I saw a Starbucks. Not knowing what else to do or where to go, I went inside and bought a cup of fruit yogurt and a latte. I sat at the bar, staring out the window and into the street, but mostly seeing my own disheveled reflection. I looked tired and burnt out. My shirt that I had bought earlier that day at Old Navy was dumb and unflattering and – worst of all – cotton, enemy of the thru-hiker. I had just spent ten dollars on a plastic cup of sugary yogurt and a child-sized, flavourless caffeine bomb. I looked like I was playing dress-up; I was playing pretend, trying to fit in and look like I was on vacation like everyone else. But really, I just wanted to go back to the cold, quiet nights in the wilderness. This city of make-believe was everything I had ever wanted to escape in my life.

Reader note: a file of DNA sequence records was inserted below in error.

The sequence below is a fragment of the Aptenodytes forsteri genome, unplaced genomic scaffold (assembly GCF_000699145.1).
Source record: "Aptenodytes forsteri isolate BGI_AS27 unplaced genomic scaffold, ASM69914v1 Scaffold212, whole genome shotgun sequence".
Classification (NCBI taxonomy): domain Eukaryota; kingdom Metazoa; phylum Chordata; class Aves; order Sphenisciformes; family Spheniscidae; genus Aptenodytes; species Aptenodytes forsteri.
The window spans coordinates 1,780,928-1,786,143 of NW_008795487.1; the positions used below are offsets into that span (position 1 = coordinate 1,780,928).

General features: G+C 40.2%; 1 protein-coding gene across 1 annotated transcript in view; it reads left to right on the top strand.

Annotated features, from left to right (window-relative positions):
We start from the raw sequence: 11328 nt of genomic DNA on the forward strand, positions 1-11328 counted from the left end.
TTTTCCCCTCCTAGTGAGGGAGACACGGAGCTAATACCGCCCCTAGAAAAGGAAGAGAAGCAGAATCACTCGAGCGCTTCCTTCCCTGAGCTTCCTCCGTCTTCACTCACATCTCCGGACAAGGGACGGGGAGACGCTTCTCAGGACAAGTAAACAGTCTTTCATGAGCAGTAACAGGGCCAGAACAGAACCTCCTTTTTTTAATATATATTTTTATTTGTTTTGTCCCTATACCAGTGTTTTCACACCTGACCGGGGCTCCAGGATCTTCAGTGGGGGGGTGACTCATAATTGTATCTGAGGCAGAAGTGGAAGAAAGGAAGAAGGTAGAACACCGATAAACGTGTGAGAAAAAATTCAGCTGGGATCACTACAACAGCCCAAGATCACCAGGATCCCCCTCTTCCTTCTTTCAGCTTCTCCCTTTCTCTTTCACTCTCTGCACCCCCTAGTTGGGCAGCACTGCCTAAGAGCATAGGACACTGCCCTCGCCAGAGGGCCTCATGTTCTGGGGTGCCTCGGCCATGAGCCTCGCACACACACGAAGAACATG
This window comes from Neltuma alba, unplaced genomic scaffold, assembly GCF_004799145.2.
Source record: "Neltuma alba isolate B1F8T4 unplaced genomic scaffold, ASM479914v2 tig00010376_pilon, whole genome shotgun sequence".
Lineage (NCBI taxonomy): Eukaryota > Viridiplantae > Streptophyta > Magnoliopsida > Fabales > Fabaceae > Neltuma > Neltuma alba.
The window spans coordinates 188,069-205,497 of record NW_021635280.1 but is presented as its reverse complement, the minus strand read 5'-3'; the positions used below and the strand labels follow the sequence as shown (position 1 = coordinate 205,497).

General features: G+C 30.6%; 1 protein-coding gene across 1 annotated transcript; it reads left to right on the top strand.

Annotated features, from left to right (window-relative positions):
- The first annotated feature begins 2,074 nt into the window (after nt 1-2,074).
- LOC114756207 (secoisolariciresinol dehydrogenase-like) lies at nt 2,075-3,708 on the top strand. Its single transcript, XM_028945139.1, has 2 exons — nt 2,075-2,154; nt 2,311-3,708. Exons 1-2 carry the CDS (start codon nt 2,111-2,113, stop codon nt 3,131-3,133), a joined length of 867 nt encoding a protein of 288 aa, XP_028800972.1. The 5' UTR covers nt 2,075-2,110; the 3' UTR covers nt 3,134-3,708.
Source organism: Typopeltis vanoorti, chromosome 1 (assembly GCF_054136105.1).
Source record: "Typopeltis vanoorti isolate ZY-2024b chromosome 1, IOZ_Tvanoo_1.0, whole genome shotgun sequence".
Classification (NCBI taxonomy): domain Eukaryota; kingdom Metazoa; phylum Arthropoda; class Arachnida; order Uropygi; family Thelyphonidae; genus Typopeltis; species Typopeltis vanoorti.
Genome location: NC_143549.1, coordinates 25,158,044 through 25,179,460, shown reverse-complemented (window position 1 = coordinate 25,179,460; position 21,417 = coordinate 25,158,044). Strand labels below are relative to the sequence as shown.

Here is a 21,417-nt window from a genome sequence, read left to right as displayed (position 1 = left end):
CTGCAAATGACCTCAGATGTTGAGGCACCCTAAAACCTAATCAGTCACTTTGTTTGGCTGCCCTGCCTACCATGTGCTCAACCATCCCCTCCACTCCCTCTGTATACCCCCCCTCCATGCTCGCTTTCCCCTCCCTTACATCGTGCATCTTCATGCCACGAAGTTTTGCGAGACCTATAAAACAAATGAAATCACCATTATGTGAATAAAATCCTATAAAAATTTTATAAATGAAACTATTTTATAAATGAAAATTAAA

I got a text from Rowan asking where I was. I realized it had been a couple of hours. He said they’d moved on to another casino – New York New York.

I didn’t know how I’d gotten so far off the Strip. I walked for twenty minutes through dimly lit empty backstreets before I found the place. New York New York was divey and cheap as far as casinos go, and unlike the Flamingo made no effort to hide the fact. I much preferred it. I found Rowan and Cuban B at the blackjack table, and took a seat for myself at one of the penny slots nearby. I tried another $5, and within ten minutes had racked up nearly $40 in credit. Wanting to end my halfhearted gambling experience on a high note, I cashed out and said good night to my friends before heading back exhausted to the hotel.